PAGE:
Article at NARA describing the collections available. Most original documents were destroyed in a fire in 1800 and most the of remainder were lost during the war of 1812.

The Destruction of the Irish Census (and Other) Records
Article describing the records lost in the destruction of the Public Record Office during the Irish Civil War in 1922. The census records up to 1851 were lost in this fire. The records from 1861-1891 had previously been pulped for paper during WWI.

Diary of Friedrich Nohl
Describes his 1849 emigration with his family from Westphalia, Prussia to Ripon, Fon du Lac County, Wisconsin, on the west shore of Lake Michigan. He's not a relative, but he took much the same route as other immigrants to the Upper Midwest - it's very interesting reading.

The Flanders Family: From Europe to America, 2nd ed.
A 4-part downloadable version of this book is available on-line.

Becky Schultz's Sleeper Family Tree
One of the most extensive Sleeper Family Genealogies on the 'net.

Archaic Medical Terms
Dr. Paul Smith's collection of old medical terms and their descriptions. Very useful for genealogists.

Ranks, Professions, Occupations, and Trades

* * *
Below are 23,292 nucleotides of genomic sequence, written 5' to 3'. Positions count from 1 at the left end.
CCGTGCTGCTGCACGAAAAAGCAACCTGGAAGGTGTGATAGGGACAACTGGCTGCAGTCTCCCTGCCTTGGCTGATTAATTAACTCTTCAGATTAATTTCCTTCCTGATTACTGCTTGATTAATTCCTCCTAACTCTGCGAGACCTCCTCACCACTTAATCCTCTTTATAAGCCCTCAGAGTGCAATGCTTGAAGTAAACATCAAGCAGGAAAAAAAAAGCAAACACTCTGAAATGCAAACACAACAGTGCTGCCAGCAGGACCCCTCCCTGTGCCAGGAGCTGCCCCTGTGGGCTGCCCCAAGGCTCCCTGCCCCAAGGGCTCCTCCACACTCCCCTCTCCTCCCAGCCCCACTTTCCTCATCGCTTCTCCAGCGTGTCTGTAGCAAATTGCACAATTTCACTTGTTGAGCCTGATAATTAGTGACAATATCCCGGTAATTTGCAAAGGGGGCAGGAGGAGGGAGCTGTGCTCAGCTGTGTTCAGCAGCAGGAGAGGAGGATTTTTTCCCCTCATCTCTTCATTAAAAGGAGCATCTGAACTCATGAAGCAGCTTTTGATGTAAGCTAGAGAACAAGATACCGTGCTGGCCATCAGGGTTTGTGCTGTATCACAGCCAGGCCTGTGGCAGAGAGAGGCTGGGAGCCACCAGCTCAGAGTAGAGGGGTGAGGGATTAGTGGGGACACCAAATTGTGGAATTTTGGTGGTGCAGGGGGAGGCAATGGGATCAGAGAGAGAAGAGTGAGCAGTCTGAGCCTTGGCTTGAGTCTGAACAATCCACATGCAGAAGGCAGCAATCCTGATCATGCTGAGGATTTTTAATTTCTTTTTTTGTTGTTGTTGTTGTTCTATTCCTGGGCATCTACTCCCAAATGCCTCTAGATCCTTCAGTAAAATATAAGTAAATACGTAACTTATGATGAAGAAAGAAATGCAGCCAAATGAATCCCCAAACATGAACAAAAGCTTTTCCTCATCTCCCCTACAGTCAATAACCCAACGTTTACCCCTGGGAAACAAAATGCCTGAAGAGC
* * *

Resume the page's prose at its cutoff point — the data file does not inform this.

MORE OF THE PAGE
Occupations likely to be found in censuses and other historical documents.

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Databases and Forums on the Internet

My Family Tree GEDCOM Database in the WorldConnect Project at RootsWeb
WorldConnect is a searchable collection of user-submitted GEDCOMs at RootsWeb. My userid there is "johniel", a name invented by my clever and talented niece, Tina.
Here is a link to my own individual entry Link to entry in WorldConnect Database. You can view my pedigree from there.
Try this search for "Van Essen" in all GEDCOMs. Or try it excluding my GEDCOM.

My Surname List in the RSL (RootsWeb Surname List) at RootsWeb
The RSL is a searchable collection of user-submitted surnames with dates and places.

Crow Wing County Query Forum in the Message Boards at Ancestry.Com
I'm interested in these GenConnect geographical bulletin boards: Massachusetts ( Essex ~ Middlesex ~ Plymouth ) ~ Minnesota ( Crow Wing ~ Todd ) ~ New Hampshire ( Carroll ~ Coos ~ Hillsborough ~ Merrimack ~ Rockingham ~ Strafford ) ~ Vermont ( Essex ~ Orange ~ Washington ~ Windsor ) ~ Ireland ( Tyrone ) ~ Netherlands ( Gelderland ~ Limburg ~ Noord-Brabant ) ~ Poland ( Opole )

Crow Wing County Query Forum in the boards at GenForum (My Messages)
I'm interested in these GenForum geographical bulletin boards: Massachusetts ( Essex ~ Middlesex ~ Plymouth ) ~ Minnesota ( Crow Wing ~ Todd ) ~ New Hampshire ( Carroll ~ Coos ~ Hillsborough ~ Merrimack ~ Rockingham ~ Strafford ) ~ Vermont ( Essex ~ Orange ~ Washington ~ Windsor ) ~ Ireland ( Tyrone ) ~ Netherlands ~ Poland  and I'm interested in these surname bulletin boards: Bongers ~ Chubbuck ~ Crowl ~ DeFrance ~ Flanders ~ Gardner ~ Gilson ~ Hill ~ King ~ Langley ~ Mahon(Maghan) ~ Morse ~ Parcher ~ Pendexter ~ Pitman ~ Robbins ~ Shattuck ~ Sleeper ~ Swift ~ Tilton ~ Toner ~ Welling